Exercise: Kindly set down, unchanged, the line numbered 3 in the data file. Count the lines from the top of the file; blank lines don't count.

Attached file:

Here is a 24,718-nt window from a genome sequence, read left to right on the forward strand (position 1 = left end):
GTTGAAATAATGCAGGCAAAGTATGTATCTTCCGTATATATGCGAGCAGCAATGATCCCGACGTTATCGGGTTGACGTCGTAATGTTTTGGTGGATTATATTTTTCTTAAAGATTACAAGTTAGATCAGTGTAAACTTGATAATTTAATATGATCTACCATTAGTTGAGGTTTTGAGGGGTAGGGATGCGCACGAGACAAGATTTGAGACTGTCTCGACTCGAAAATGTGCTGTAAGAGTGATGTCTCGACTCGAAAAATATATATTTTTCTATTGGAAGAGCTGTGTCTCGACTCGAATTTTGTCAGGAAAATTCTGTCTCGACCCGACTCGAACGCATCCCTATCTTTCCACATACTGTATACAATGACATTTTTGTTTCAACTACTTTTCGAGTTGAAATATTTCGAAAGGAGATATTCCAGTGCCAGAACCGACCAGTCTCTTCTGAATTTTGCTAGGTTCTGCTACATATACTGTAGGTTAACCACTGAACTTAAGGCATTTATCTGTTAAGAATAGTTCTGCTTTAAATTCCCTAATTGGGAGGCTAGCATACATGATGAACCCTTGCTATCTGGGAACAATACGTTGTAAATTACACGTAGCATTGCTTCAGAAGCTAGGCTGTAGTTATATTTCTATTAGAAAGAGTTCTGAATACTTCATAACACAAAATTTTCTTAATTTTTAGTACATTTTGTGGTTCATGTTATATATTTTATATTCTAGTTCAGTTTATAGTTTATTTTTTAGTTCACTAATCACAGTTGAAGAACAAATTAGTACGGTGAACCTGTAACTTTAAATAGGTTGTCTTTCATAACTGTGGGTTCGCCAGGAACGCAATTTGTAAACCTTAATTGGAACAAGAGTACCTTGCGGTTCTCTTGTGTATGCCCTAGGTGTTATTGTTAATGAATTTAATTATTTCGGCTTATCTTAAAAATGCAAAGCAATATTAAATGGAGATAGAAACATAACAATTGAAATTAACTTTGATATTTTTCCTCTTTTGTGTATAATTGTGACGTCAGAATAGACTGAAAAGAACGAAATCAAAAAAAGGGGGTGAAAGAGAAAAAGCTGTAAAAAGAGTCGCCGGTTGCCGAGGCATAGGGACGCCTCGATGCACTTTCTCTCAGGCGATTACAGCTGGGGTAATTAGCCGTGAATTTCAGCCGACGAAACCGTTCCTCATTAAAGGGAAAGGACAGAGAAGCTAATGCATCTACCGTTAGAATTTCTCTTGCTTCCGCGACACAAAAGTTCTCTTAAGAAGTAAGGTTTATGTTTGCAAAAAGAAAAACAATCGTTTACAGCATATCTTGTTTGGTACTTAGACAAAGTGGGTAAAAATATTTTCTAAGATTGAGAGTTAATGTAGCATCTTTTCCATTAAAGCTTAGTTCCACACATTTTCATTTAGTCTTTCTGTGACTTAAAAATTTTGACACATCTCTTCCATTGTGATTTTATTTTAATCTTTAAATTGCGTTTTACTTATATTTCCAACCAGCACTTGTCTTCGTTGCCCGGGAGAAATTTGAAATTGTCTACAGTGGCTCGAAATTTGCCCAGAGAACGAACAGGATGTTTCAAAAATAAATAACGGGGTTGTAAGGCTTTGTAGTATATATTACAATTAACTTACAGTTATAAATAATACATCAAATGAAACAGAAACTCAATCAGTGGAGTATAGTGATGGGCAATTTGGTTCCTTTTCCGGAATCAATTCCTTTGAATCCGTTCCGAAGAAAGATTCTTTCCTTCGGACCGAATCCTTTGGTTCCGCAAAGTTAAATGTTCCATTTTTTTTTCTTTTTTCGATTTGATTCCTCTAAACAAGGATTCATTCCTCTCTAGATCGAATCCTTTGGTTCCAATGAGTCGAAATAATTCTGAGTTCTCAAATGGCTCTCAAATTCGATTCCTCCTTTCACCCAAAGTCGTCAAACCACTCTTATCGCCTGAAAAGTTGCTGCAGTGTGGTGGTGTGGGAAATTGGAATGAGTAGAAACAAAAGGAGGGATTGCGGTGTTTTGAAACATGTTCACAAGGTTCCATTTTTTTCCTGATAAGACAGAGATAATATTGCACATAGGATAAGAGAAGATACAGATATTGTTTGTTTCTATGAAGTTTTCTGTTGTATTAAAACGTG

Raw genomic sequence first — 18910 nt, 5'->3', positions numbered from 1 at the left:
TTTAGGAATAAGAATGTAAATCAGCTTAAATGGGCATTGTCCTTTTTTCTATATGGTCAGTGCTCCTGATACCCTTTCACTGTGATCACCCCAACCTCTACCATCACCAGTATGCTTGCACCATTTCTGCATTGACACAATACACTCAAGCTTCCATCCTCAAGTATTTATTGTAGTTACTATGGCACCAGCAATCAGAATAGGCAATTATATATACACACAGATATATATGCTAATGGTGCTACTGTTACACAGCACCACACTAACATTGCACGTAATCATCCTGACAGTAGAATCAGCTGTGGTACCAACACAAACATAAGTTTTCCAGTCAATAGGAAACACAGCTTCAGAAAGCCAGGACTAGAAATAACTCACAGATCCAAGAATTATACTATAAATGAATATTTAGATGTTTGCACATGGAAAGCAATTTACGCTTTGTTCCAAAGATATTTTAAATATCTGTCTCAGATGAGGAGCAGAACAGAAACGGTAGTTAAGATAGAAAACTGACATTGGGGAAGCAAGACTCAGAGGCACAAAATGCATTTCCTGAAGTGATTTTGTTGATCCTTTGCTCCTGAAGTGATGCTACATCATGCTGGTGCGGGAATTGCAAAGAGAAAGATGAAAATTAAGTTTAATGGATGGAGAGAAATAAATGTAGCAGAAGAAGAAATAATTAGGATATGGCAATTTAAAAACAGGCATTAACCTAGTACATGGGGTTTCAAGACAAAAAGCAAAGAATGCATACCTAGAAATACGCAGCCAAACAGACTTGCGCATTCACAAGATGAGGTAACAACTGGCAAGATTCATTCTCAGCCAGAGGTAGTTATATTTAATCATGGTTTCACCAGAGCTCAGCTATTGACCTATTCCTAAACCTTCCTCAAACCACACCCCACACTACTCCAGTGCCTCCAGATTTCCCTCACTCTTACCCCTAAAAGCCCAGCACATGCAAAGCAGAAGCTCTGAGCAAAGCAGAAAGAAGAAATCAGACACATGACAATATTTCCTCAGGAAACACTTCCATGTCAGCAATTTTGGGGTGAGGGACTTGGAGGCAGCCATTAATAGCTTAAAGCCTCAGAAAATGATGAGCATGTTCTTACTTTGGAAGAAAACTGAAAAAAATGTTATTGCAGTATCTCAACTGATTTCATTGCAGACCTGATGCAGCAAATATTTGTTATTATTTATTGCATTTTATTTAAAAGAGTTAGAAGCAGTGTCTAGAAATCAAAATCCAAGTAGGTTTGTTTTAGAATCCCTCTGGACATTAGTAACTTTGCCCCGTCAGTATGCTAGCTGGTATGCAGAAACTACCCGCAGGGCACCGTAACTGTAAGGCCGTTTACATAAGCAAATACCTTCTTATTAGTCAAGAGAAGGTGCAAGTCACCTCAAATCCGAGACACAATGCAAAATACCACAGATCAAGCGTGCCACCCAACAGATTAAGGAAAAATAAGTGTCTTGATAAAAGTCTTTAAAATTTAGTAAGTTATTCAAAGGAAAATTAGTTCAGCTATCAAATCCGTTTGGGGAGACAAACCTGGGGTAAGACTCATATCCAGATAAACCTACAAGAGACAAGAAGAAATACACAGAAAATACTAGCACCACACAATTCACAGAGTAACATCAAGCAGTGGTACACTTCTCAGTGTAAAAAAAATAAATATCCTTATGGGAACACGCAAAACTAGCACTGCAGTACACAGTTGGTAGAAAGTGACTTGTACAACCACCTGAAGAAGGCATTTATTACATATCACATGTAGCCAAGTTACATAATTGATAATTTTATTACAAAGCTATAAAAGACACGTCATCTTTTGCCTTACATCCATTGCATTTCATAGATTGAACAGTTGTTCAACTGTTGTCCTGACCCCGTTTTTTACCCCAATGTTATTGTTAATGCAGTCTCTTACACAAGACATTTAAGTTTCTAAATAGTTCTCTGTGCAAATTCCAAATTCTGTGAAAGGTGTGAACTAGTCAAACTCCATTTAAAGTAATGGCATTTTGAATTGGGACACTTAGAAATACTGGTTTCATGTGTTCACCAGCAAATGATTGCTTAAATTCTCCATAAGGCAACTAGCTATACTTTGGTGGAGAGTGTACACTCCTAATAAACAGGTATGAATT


Raw genomic sequence first — 18910 nt, 5'->3', positions numbered from 1 at the left: